Based on the work from these previous studies, we designed our own system using components that have been previously utilized to construct other synthetic clocks (Figure 2). We decided to make a 3 component system rather that a dual component system as the issues encountered by some other synthetic clocks suggest that there might not have been enough time between the transcription of various components . As such, including this extra step to add a delay should ensure our network is able to reach an oscillatory expression pattern.
Figure 2: The genetic system we are aiming to construct in order to produce an oscillating gene network. An engineered promoter, Plac/ara, which features both an activator and a repressor domain controls the production of downstream genes to activate other inducible promoters, pBAD and GlnAp2. These eventually lead to the production of a repressor protein, lacI, which inhibits Plac/ara, resulting in oscillatory expression.
Once our system has been constructed, we hope to be able to make it even more stable by integrating the necessary components into the E coli chromosome. In this manner, we will be able to remove any interfering factors from our system, and will also be able to control the gene dosage level of our system. This has been a particular problem for other synthetic oscillators, with researchers being unable to control for the uptake of plasmid and therefore having cell-to-cell differences in the rate of oscillation [4, 6].
Kuhlman & Cox  have developed a method for integrating large synthetic constructs into the bacterial chromosome, and kindly provided us with the necessary plasmids should we reach this stage. Furthermore, Dr. Alex Ninfa  provided us with E. coli strain 3.300L*G, which has both glnG and lacI knocked out so as not to interfere with the network we construct.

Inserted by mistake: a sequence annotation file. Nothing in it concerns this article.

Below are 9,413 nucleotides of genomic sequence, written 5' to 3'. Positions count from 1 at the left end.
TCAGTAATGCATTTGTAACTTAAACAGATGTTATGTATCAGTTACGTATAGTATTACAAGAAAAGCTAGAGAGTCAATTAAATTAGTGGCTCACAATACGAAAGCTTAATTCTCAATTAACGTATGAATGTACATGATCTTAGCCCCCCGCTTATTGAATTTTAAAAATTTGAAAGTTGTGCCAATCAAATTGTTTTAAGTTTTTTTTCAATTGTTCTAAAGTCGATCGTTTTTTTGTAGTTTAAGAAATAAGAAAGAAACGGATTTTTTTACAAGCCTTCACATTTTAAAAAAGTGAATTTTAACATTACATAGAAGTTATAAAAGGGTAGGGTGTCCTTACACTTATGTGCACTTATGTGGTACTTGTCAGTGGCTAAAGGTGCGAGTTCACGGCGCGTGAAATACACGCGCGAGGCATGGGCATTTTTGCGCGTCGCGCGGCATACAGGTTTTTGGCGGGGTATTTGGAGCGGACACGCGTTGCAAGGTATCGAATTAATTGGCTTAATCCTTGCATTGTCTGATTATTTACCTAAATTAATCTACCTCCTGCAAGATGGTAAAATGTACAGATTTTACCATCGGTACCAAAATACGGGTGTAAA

Details on the modelling behind out circuit can be found on the Modelling page.
Our main aim for the experimental work is to produce each component as a standardized and characterised BioBrick part that can be re-used by other teams in future to build their own oscillators. In the long run, we would hope to produce an E. Coli strain incorporating the three main 'modules' of our oscillator. In this manner, other teams could use this strain and simply transform the bacteria with a plasmid driven by one of our inducible promoters in order to obtain regular, oscillating expression.
To achieve these goals, we must first source all the components we require and standardize them to include BioBrick sites. Standard BioBrick assembly can then be used to construct our main components, before we will utilize a pre-determined system and protocols  to attempt to integrate our modules into the chromosome. In the process of developing our parts and constructing the system, we hope to characterise all our parts. In particular, confirming the inducibility and kinetics of our promoters will allow us to refine our models.
Our safety analysis is on the Safety page, while the Human Practices discussion is in the Human Practices section.
 Gallego, M & Virshup, DM 2007. "Post-translational modifications regulate the ticking of the circadian clock", Molecular Cell Biology, vol. 8, pp. 139-148.
 Takahashi, JS, Hong, HK, Ko, CH & McDearmon, EL 2008. "The genetics of mammalian circadian order and disorder: implications for physiology and disease", Genetics, vol. 9, pp. 764-775.
 Hong, HK, Chong, JL, Song, W, Song, EJ & Jyawook, AA et al. 2007. "Inducible and reversible Clock gene expression in brain using the tTa system for the study of circadian behaviour", PLoS Genetics, vol. 3, no. 2, 324-338.
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 Lutz, R & Bujard H 1997. "Independent and tight regulation of transcriptional units in Escherichia coli via the LacR/O, the TetR/O and araC/I1-I2 regulatory elements", Nucleic Acids Research, vol. 25, no. 6, pp. 1203-1210.
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 Kuhlman, TE & Cox, EC 2010. "Site-specific chromosomal integration of large synthetic constructs", Nucleic Acids Research, vol. 38, no. 6, pp. e92.